If Dr Charles Shepherd – or someone appointed by him – could be in charge of this then I am sure that the majority of the patient community would get behind the project. But would such a switch be achievable? That is the problem. The word is that Prof Esther Crawley is in charge of patient selection – and is unlikely to want to change the way it is done.

The involvement of Prof Crawley, of course, has been one of the main reasons why patients have been uneasy about MEGA right from its first announcement. Yesterday’s publicity about FITNET, Crawley’s upcoming online CBT study, has come as a timely reminder of why that is.

Yesterday’s reports were brimming over with misinformation. Continue reading “Why We All Need To Sign The OMEGA Petition”

More on MEGA

Following on from their original email and Professor Holgate’s response, Leeds ME Network have sent a further email to Prof Holgate of CMRC about concerns regarding the proposed MEGA project:

Many thanks for your swift response to my previous email regarding the MEGA study and for passing our concerns on to those who are preparing the bid for funding…

It is heartening to hear from your email that the inclusion of very severe patients is under discussion by the MEGA team. I notice, however, that you mention ‘financial limitations’ in this context. The reaction of other patients with whom I have shared this issue echoes my own: that severely affected patients should be the priority. People with ME/CFS in general are offered little in the way of treatment but most of the severely affected are abandoned entirely by doctors. They are left to lie in darkened rooms, often unable even to sit up in bed or converse with their loved ones, and without any prospect of medical intervention. I’m sure you know all this. Though I cannot claim to have taken a scientific sample of opinion, the overwhelming impression I get from patients is that if there are financial constraints regarding MEGA then these should apply to the overall number of samples taken rather than be focussed on the severely affected, who are the ones most in need of help. I am reminded of Prof Ron Davis’ observation that data from severely affected patients is the most important ‘because their biology would show the greatest differences compared with healthy controls’. It seems incongruous to be envisaging such an enormous study yet even at this stage, while the grant submission is still being prepared, to be talking about insufficient money for full inclusion in the study of those most in need of help.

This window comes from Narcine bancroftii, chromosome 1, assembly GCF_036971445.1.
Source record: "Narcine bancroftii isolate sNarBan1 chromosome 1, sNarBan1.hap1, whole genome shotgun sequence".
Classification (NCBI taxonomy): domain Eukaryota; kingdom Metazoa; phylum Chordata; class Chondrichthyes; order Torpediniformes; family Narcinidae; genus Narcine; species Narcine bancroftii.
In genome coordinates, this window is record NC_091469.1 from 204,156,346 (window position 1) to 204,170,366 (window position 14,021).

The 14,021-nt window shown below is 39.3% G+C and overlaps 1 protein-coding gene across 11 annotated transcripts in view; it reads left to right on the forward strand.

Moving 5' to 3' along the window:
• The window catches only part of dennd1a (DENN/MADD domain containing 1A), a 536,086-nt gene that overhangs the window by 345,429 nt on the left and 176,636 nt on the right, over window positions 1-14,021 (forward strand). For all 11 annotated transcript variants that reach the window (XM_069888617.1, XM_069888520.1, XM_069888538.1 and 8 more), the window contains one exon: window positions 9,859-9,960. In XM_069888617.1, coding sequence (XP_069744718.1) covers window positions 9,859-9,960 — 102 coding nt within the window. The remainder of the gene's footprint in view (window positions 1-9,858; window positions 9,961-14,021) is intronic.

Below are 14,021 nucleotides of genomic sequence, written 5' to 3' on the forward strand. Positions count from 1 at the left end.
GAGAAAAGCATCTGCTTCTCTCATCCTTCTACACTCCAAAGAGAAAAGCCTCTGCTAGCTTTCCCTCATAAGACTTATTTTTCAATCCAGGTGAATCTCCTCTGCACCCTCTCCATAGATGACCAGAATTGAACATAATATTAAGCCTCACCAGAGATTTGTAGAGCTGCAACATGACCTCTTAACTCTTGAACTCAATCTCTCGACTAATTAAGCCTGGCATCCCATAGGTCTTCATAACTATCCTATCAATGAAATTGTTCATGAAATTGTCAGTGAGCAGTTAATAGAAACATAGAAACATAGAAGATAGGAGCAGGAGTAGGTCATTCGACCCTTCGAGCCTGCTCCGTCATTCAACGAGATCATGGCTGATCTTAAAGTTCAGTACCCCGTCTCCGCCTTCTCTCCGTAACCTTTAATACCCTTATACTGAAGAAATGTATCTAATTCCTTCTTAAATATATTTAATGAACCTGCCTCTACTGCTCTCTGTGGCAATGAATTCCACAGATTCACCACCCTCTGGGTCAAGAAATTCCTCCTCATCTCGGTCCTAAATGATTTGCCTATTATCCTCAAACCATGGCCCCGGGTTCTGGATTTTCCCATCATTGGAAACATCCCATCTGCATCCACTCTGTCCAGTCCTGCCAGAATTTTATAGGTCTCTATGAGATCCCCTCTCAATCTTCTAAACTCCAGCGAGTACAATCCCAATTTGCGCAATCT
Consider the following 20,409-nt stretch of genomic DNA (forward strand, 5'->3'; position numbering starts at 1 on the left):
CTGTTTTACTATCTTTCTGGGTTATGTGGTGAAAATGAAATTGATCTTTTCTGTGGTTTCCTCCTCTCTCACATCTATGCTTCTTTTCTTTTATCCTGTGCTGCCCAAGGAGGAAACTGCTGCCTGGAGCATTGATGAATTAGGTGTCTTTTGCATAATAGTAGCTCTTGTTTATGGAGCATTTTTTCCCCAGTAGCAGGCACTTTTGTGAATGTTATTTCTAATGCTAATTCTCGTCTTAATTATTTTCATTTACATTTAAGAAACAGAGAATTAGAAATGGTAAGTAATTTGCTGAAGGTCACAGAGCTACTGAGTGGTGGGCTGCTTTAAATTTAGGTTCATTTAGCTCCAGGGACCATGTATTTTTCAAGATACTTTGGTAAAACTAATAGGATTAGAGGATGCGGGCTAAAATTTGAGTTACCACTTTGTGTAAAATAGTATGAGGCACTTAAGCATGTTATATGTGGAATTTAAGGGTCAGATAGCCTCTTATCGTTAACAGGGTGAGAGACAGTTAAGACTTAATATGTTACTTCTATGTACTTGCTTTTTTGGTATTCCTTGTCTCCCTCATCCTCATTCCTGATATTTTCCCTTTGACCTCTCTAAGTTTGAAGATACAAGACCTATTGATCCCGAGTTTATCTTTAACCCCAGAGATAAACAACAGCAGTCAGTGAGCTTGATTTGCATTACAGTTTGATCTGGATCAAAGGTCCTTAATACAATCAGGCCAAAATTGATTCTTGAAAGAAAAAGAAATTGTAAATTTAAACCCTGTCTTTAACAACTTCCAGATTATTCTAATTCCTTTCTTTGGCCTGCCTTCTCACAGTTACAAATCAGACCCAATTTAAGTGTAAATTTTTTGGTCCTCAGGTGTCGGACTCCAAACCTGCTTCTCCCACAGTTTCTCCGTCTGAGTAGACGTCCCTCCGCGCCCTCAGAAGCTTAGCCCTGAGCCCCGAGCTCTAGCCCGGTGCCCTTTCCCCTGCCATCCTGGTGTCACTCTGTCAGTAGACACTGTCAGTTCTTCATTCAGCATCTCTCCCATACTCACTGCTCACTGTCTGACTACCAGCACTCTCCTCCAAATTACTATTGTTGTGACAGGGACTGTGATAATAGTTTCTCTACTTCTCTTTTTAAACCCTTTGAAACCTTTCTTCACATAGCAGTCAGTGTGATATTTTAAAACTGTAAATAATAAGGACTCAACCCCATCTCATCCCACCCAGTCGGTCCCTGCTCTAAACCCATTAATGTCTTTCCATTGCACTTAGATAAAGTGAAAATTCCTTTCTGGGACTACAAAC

A further issue regarding patient selection occurred to me while reading through the ‘questions and answers’ update on the MEGA petition website:

The update says: “The only way to do this is to recruit patients through NHS clinics throughout England.”

As I described in my previous email, taking patients from the clinics alone would produce a sample of patients biased towards the less severely affected. Continue reading “More on MEGA”

Making the Most of MEGA

In an earlier post, I published an email from Leeds ME Network to Sonya Chowdhury, CEO of Action for ME, expressing reservations about the presence of Profs White and Crawley on the team of the proposed MEGA biomedical research project. Here is the latest update from Leeds ME Network:

In response to our letter to Sonya Chowdhury, we have just received what appears to be a standard letter referring to the latest updates on the MEGA petition page at Change.org. Leeds ME Network have now responded in turn with the following email, slight variations of which will be sent to Ms Chowdhury; Stephen Holgate the CMRC Chair; Dr Charles Shepherd at ME Association; and ME Research UK. Our email follows:

We are grateful to the MEGA team for letting us know about the proposed CFS/ME biomedical research project. We believe it is very important that this study goes ahead but in view of some of the less than helpful research which has taken place in the past (in particular, of course, we are thinking of the PACE trial) we hope you will understand why we patients are keen to voice our concerns about the proposal.

1) The impression has been given that patients for the study group will all be drawn from the NHS Clinics. It seems clear that such a sample would be heavily biased towards less severely affected patients and that the sample would therefore be unrepresentative of the total patient population.

The reasons for this are as follows: Continue reading “Making the Most of MEGA”